Retired newsman, Carson resident publishes novel

Robert Drews in the Nevada Appeal office with his new book May 9.

Robert Drews in the Nevada Appeal office with his new book May 9.
Photo by Scott Neuffer.

A veteran newspaperman turned Carson City resident can now add novelist to his list of life accomplishments.

In February, Vertu Publishing published Robert Drews’ novel, “Look for Something Good.” The book is the result of six years of devotion to the craft of writing.

“I started in January of 2017, and it was published in February of 2023,” Drews, now 73, told the Appeal.

Drews said some chapters wrote themselves, while others not so much.

“I didn’t write the book to get rich,” he said. “I didn’t write the book to get famous. I wrote the book because I wanted to write a book. I wanted to write a book that people would enjoy reading.”

Drews grew up in Wisconsin before heading West. He earned a master’s degree in journalism from Northwestern University.

“I worked on my high school newspaper, and it was funny when I was doing it, I said, ‘Man, the people that do this and get paid for it?’ So, I knew I wanted to go to journalism school.”

Drews found his calling as a copy editor, working for the Wall Street Journal and other outlets before settling in San Jose. In California, he would work for the Mercury News for more than 30 years. He talked fondly of his time at the newspaper, though he remained in an editor role and didn’t write stories himself.

“I like the idea of being in a newsroom where you’re dealing with a whole bunch of stories instead of one,” he said.

After retirement, with three grown children and several grandchildren, Drews and his wife Lisa looked to western Nevada, an area they’d visited, for relocation. Since moving to Carson City, the couple has come to enjoy the hiking and fishing in the area, and Drews has become a writing tutor at Western Nevada College.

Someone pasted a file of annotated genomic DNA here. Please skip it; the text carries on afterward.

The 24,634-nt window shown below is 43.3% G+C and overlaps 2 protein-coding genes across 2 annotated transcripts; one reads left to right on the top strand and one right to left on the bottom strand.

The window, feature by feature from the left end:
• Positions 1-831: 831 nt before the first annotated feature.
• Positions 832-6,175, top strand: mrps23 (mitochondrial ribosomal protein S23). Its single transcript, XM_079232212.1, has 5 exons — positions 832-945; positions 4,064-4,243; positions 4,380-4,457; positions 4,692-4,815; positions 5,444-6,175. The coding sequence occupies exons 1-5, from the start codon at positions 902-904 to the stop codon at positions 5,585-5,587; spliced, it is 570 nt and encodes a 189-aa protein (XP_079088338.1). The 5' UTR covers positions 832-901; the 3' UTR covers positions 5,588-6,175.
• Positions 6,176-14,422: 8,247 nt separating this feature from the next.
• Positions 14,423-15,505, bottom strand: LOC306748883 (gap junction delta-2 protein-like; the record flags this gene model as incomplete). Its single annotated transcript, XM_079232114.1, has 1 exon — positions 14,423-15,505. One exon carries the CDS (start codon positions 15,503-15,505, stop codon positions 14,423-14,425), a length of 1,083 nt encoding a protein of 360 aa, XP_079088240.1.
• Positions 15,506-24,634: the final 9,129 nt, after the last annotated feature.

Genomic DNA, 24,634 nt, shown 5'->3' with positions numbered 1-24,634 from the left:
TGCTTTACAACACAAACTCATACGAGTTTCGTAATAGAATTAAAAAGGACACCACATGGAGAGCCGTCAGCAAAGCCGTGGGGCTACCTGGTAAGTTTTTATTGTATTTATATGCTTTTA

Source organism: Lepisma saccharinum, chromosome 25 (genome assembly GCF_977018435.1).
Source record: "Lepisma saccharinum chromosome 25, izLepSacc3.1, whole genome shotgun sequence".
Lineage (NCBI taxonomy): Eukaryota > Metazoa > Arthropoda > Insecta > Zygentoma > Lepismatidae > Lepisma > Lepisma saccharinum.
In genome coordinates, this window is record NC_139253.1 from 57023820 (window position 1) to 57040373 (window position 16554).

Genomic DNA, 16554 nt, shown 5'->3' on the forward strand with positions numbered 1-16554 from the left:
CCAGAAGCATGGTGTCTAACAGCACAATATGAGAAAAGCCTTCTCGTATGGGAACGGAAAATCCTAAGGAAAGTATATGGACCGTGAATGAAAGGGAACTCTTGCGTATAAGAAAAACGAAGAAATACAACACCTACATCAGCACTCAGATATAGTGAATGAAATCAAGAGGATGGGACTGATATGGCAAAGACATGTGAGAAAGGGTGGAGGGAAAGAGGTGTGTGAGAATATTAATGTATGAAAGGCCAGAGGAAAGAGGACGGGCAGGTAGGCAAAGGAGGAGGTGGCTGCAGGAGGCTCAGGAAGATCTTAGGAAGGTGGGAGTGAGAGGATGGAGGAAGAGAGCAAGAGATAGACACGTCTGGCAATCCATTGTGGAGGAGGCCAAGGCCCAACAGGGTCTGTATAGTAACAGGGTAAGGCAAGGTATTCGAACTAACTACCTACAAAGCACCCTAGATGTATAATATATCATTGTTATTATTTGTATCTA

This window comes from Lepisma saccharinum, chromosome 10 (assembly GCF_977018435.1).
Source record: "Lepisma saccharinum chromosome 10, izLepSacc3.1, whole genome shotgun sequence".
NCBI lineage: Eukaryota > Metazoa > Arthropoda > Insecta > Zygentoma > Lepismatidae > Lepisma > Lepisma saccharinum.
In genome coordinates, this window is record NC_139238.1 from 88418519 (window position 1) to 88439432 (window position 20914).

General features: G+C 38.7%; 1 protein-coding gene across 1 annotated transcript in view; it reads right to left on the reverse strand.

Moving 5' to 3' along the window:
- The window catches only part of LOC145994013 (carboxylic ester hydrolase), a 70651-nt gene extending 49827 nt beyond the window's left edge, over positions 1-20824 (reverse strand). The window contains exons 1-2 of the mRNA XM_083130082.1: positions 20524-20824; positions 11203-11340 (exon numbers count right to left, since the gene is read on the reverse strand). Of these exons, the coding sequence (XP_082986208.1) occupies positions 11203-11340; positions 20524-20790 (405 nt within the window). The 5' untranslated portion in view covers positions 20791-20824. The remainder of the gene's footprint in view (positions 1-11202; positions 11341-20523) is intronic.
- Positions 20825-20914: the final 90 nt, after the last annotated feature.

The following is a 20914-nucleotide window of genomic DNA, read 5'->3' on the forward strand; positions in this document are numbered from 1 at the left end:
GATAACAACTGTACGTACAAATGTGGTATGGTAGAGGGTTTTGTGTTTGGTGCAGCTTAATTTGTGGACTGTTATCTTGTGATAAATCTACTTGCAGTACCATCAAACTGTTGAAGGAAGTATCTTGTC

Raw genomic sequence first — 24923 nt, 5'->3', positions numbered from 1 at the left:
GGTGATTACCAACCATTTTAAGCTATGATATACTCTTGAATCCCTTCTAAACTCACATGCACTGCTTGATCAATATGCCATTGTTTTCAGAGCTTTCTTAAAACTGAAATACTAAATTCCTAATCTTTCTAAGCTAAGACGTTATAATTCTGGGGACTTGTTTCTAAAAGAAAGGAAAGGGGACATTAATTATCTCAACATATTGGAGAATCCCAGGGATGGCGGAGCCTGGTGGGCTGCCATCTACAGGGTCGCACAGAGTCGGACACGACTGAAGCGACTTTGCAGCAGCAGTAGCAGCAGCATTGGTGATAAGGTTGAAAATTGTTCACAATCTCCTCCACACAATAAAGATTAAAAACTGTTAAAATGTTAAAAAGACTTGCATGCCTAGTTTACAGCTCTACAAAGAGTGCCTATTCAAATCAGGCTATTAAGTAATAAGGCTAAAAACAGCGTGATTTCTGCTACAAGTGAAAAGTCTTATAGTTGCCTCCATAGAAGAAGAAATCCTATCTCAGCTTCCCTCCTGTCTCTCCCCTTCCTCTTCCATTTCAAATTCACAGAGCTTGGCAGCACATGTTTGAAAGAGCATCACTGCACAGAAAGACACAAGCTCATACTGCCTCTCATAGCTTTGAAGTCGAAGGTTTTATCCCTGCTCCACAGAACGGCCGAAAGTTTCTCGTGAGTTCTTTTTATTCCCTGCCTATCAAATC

“Every day when we drive from Carson to Reno, my wife says to me, ‘I love it here,’” he said. “She’s happy. I’m happy. We’re happy campers here.”

Drews hasn’t always been a creative writer. After years editing others’ copy, he found himself enjoying it. More than 300 pages, his novel follows two men in their 60s — recently laid-off J.J. Werth and Marine-turned-priest Father Thomas Kearns — as they grapple with questions of life and faith.

“A penitent left the confessional and knelt in contemplation, crossed herself with holy water, and disappeared into the twilight,” reads the first line.

The book explores religious themes. Although Drews describes himself as a devout Christian, he said he is nonjudgmental about other faiths. Some of his best friends are Muslim, he said. There is a scene later in the book where Father Thomas meets and bonds with a Muslim family.

“Somebody once said God and religion are many rivers flowing into the same ocean,” Drews said. “It’s very true.”

As expected from a former editor, the prose of the novel is lean and efficient, but not without some poetic flourish. Drews said it was challenging overcoming the brevity he was used to as an editor.

“Being a journalist, you tend to be very brief in stuff,” he said. “You tend to get to the point.”

Writing the book and working on edits provided opportunities for more depth. Drews noted the fluid nature of fiction and fictional characters.

“That’s the beauty of fiction,” he said. “You just make these people up.”

When asked if he had another book in him, Drews said, “Most definitely.”

“Look for Something Good” can be found online at Amazon, Barnes & Noble and Bookshop.


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